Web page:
It’s day three of Women’s Horror Month. When I think of horror, ghosts come to mind. The most popular ghost I know is Bloody Mary. Watching too many scary movies, I believe the urban legend is real. You’ll never see me looking into a mirror and chanting her name five times. No siree.

However, I can definitely write about Bloody Mary. I am a horror writer after all haha. For the past couple of years, I’ve been working on an urban legends novella, on and off. A serial killer terrorizes students on campus using urban legends for motivation.

If you follow my blog, then you know I hardly ever share any work in progress excerpts. Hopefully, by the end of this month, I’ll learn to be more intimate with my blog readers. I hope to show more vulnerability as a writer. So…today I’ll share a scene from my Urban Legends (working title) story.

Here goes:

Surrounded by lit candles, the group of six sat cross-legged in a circle. The floor was dusty, and the lights were off in the abandoned building. The group—three girls and three guys—had brought a full-size mirror with them. They had it leaned up against the wall.

They were in the next town over from Independence University. A group of high schoolers who wanted to seem cool by doing the tradition of trying to contact Bloody Mary on a full moon night.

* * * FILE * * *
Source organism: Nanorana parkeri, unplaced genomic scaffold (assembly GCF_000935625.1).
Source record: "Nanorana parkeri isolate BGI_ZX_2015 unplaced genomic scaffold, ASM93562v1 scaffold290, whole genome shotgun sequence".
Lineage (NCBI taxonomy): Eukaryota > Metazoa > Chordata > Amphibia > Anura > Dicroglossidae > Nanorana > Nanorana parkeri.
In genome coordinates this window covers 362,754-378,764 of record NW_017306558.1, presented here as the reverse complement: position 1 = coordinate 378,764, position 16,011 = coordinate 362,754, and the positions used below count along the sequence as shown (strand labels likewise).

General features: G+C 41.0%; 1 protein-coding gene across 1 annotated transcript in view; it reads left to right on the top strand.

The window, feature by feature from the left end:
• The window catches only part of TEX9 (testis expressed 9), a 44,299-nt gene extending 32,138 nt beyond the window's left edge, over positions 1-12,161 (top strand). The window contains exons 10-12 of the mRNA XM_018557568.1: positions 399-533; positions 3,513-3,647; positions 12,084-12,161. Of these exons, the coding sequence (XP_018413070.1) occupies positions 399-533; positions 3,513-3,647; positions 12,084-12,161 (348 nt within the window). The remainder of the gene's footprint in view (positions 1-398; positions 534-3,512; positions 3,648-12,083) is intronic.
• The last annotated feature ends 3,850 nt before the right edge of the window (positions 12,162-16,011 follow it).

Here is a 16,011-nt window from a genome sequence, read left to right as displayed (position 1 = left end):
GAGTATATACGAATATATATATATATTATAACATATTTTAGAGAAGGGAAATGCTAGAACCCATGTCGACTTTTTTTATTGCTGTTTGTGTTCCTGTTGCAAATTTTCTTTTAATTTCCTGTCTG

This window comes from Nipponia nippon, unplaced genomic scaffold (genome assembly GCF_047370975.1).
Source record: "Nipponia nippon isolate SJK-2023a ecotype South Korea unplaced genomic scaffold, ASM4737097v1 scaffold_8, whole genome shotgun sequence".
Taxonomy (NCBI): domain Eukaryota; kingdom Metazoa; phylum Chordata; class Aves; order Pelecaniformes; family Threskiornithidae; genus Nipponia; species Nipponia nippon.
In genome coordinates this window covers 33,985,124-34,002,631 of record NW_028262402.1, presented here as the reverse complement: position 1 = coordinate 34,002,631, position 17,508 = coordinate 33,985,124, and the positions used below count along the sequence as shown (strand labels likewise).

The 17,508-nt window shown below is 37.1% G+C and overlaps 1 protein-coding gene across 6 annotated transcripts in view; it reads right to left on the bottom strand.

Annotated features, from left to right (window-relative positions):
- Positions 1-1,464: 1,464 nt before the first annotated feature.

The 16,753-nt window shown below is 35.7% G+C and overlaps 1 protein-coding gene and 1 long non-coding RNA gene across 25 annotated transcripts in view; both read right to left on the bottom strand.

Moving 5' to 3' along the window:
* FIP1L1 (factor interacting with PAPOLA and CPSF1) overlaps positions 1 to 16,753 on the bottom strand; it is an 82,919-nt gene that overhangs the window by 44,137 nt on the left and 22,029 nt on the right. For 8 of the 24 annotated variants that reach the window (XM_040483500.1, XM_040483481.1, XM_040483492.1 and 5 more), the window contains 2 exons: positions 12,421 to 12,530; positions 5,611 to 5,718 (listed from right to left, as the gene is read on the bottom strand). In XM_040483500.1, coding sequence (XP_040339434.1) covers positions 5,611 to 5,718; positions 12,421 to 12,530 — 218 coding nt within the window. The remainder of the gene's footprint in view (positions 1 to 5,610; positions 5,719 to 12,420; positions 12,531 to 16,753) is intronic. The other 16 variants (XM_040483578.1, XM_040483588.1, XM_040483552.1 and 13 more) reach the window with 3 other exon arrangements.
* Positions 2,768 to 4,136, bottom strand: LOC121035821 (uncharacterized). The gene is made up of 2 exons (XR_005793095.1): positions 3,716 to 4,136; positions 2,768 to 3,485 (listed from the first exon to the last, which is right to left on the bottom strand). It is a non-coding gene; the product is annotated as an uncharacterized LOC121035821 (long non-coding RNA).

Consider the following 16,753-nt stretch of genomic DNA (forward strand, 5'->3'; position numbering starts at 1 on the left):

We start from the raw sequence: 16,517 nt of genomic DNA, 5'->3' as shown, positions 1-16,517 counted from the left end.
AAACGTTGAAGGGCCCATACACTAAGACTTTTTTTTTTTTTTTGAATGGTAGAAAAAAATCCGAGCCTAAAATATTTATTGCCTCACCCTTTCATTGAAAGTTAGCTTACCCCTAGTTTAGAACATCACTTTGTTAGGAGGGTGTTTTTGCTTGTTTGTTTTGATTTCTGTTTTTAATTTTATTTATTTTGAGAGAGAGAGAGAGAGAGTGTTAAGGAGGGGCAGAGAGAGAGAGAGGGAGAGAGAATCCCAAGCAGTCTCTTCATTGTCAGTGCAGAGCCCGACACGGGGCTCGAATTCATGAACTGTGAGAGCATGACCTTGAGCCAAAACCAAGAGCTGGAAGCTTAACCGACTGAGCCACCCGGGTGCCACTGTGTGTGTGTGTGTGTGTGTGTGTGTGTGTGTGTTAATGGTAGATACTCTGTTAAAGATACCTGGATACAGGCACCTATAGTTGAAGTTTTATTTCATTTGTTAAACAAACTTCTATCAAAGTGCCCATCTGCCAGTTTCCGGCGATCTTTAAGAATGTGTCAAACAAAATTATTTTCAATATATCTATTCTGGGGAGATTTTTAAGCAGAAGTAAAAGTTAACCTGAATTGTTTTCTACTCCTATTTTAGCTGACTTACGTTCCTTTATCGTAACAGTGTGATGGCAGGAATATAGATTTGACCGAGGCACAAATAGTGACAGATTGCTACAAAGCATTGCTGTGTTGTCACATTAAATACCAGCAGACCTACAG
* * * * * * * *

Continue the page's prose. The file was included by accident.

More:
Unbeknownst to them, someone was already waiting on them in a dark hallway near the room they were in. Dark shadows hid him well. Even if they were to walk past him, they probably wouldn’t notice him. He wore a long wavy wig and a baggy dress with combat boots. He had to look the part of Bloody Mary, even though there was nothing he could do about his male frame.

 His partner, knife in hand, stood in the other hallway. No matter what—these six were trapped, a fatal trap.

He trusted his partner, no questions asked. That person wanted him to become a famous author and would do anything to support him. There was nothing holding him back.

A simple Google search had helped him plan for tonight. The group had blogged about trying to summon Bloody Mary as part of their high school senior hazing. They thought they were daredevils. Yeah right. If they were true daredevils, then they wouldn’t be stalling all night.

His right thigh was starting to cramp. He’d been standing still for an hour straight. He could only imagine what his partner was going through. Probably had to pee due to a small bladder.

Since the building was abandoned, the floor was weak. Any movement would cause a loud creak. If the teeny boppers heard it, then they’d be on high alert. Adrenaline could help them fight back.

And, he couldn’t have that.

He was a fighter, but being realistic, he probably couldn’t take six people all at once.

“I’m definitely getting laid after this. A straight up orgy,” a goofball said.

Sweeny Todd heard a loud slap.

“Ouch. What was that for?” Goofball asked.

“Stop acting stupid,” a snobby girl said. Her and Savannah could probably be friends, if Savannah was still alive.

“Let’s start the summoning,” a natural leader commanded. If any one was getting laid, it’d more than likely be him.